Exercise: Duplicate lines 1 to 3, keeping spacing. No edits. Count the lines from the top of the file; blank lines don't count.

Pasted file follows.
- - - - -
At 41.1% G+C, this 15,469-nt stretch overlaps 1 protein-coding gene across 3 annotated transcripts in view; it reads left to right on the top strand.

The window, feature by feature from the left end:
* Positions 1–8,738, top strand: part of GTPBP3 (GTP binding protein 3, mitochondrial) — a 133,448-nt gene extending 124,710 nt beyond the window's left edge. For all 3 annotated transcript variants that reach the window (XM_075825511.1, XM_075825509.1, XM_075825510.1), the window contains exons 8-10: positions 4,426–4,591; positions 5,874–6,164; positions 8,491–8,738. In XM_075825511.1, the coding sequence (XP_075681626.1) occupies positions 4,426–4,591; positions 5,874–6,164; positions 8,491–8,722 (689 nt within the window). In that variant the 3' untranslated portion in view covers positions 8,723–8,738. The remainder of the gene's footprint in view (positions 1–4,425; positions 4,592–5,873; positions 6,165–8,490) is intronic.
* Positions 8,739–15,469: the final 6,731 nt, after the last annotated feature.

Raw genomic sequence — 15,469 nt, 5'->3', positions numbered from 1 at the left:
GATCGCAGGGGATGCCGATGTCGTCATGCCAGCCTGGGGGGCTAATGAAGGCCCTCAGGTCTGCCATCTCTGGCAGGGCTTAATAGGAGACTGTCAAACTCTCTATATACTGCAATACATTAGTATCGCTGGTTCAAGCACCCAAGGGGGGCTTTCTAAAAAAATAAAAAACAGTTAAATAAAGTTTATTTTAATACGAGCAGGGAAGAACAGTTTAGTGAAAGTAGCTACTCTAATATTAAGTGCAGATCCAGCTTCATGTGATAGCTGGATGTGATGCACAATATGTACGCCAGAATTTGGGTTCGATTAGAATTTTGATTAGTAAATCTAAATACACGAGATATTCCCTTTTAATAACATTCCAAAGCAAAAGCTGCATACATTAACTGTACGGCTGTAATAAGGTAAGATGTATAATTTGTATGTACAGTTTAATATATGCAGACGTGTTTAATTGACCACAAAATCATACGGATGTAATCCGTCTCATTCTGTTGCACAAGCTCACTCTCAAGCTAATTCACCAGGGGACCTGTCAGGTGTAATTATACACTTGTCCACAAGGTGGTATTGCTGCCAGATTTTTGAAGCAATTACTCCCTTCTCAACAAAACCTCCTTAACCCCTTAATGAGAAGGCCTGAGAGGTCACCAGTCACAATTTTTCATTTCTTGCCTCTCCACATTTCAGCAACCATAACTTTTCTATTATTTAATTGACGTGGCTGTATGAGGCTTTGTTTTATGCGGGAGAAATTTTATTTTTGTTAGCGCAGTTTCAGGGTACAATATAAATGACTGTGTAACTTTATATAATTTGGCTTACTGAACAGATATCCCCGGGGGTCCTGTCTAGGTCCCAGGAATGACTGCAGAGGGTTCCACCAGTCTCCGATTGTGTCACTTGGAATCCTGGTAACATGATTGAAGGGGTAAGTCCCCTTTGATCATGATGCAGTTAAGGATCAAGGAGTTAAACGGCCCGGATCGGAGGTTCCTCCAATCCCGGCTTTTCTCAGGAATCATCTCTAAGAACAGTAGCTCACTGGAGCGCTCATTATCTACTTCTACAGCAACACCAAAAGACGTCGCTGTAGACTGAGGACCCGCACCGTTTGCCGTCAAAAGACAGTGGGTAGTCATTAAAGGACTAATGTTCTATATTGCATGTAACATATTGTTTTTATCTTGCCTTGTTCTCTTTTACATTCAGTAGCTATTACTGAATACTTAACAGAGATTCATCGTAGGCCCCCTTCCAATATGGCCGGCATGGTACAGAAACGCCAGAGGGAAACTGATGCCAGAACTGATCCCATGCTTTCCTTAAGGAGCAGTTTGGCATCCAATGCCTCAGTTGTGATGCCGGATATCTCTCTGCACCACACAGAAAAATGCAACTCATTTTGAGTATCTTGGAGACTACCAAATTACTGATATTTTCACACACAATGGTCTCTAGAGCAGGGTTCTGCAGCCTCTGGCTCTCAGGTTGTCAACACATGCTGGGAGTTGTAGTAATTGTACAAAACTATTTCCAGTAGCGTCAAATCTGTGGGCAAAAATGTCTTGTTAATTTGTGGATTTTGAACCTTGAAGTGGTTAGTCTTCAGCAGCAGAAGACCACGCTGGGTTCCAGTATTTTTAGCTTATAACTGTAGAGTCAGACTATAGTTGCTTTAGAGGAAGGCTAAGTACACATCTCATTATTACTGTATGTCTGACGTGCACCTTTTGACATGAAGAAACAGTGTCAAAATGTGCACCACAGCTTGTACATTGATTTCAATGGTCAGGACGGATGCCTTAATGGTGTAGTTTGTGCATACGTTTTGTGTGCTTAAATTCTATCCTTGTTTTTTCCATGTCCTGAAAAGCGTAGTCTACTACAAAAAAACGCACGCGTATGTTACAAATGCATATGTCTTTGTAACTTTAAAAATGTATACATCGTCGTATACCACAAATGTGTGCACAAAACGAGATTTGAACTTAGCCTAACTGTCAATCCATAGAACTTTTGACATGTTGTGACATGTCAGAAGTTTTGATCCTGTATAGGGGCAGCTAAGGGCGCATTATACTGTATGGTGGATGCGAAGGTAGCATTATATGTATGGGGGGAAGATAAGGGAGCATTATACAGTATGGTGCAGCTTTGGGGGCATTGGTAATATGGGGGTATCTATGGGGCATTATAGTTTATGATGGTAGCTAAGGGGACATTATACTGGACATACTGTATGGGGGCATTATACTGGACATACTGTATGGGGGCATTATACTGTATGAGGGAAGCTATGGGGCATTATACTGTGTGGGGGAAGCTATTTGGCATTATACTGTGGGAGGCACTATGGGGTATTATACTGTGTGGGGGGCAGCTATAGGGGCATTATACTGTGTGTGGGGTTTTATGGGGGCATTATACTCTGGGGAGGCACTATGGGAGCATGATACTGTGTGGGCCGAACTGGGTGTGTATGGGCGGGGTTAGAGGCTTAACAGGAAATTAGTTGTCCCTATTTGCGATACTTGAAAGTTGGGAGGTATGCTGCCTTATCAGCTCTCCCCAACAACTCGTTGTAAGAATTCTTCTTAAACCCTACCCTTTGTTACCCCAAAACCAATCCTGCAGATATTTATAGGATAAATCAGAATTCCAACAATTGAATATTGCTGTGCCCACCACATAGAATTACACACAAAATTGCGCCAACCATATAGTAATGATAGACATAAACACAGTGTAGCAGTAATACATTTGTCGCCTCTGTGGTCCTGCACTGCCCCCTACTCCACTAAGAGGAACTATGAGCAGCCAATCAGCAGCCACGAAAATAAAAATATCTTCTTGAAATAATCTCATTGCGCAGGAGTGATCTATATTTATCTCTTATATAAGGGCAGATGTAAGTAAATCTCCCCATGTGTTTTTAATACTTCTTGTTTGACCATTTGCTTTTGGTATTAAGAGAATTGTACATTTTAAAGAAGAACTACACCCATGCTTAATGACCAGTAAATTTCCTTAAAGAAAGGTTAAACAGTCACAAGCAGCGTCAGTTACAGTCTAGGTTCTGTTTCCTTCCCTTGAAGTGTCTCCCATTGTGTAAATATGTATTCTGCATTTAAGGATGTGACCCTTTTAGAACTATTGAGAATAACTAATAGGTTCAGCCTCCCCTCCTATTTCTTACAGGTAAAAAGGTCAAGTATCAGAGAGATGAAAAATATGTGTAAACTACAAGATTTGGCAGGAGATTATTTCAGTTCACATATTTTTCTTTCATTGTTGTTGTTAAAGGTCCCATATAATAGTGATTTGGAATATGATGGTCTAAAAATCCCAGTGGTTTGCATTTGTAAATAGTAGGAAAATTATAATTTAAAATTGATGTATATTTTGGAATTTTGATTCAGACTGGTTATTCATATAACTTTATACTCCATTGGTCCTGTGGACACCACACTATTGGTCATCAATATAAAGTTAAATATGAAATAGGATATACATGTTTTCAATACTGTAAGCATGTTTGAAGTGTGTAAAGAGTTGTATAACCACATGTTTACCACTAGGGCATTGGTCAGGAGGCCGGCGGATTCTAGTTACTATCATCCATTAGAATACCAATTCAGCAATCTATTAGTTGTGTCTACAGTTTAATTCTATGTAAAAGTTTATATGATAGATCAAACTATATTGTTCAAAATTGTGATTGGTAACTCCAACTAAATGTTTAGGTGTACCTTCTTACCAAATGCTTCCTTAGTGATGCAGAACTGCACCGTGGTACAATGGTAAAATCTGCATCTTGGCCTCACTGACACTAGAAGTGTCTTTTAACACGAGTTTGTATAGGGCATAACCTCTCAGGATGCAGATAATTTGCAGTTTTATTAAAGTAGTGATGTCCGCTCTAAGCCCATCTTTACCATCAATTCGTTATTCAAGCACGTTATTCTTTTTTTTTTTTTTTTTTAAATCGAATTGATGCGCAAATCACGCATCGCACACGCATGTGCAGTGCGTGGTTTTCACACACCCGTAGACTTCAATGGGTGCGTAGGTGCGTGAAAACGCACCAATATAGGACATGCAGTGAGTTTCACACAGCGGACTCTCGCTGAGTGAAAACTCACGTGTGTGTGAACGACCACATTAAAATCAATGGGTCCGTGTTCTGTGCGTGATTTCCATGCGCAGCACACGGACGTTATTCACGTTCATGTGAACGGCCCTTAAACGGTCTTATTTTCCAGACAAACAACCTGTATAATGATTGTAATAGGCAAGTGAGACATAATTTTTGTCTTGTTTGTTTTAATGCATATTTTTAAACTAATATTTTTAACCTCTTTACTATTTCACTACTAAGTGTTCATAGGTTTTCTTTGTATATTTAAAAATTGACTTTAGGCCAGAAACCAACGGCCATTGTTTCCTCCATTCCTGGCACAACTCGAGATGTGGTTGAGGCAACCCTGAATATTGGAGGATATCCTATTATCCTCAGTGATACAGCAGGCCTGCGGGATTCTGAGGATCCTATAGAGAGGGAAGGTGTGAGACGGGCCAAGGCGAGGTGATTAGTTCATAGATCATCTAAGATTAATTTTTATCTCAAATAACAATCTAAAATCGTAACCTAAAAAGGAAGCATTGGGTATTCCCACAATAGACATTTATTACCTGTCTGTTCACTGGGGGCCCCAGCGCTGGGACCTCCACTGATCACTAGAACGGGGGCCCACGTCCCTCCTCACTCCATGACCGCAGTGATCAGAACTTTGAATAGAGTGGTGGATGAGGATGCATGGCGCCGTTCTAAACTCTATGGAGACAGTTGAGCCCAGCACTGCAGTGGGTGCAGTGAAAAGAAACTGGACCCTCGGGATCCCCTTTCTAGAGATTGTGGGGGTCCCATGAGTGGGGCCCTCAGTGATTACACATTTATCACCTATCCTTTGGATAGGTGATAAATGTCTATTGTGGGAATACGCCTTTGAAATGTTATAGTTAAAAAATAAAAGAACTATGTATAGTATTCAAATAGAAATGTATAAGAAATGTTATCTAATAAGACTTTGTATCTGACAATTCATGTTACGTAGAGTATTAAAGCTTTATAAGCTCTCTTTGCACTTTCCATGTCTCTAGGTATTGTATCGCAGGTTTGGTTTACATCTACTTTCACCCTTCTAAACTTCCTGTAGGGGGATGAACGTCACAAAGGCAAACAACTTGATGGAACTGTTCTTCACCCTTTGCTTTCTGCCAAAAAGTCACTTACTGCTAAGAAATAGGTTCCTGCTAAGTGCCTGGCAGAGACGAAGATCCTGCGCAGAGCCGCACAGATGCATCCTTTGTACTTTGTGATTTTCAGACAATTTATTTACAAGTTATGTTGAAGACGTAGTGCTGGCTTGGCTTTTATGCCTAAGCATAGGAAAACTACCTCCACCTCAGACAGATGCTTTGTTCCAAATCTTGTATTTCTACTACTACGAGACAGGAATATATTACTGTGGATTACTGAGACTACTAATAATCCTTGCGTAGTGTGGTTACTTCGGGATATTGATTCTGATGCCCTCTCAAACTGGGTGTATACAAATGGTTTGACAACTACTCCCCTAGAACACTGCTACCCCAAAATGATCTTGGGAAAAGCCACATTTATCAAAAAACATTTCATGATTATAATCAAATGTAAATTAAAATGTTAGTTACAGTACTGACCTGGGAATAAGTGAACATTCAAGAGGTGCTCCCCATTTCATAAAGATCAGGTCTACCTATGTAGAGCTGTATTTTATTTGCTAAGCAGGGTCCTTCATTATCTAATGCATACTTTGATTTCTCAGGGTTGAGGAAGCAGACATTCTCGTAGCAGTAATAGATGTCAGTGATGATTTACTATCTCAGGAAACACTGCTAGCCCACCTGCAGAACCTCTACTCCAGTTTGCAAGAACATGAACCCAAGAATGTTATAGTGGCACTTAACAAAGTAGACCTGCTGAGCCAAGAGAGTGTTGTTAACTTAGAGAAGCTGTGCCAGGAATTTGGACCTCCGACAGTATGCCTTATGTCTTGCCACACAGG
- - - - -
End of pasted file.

At 41.1% G+C, this 15,469-nt stretch overlaps 1 protein-coding gene across 3 annotated transcripts in view; it reads left to right on the top strand.

The window, feature by feature from the left end:
* Positions 1–8,738, top strand: part of GTPBP3 (GTP binding protein 3, mitochondrial) — a 133,448-nt gene extending 124,710 nt beyond the window's left edge. For all 3 annotated transcript variants that reach the window (XM_075825511.1, XM_075825509.1, XM_075825510.1), the window contains exons 8-10: positions 4,426–4,591; positions 5,874–6,164; positions 8,491–8,738. In XM_075825511.1, the coding sequence (XP_075681626.1) occupies positions 4,426–4,591; positions 5,874–6,164; positions 8,491–8,722 (689 nt within the window). In that variant the 3' untranslated portion in view covers positions 8,723–8,738. The remainder of the gene's footprint in view (positions 1–4,425; positions 4,592–5,873; positions 6,165–8,490) is intronic.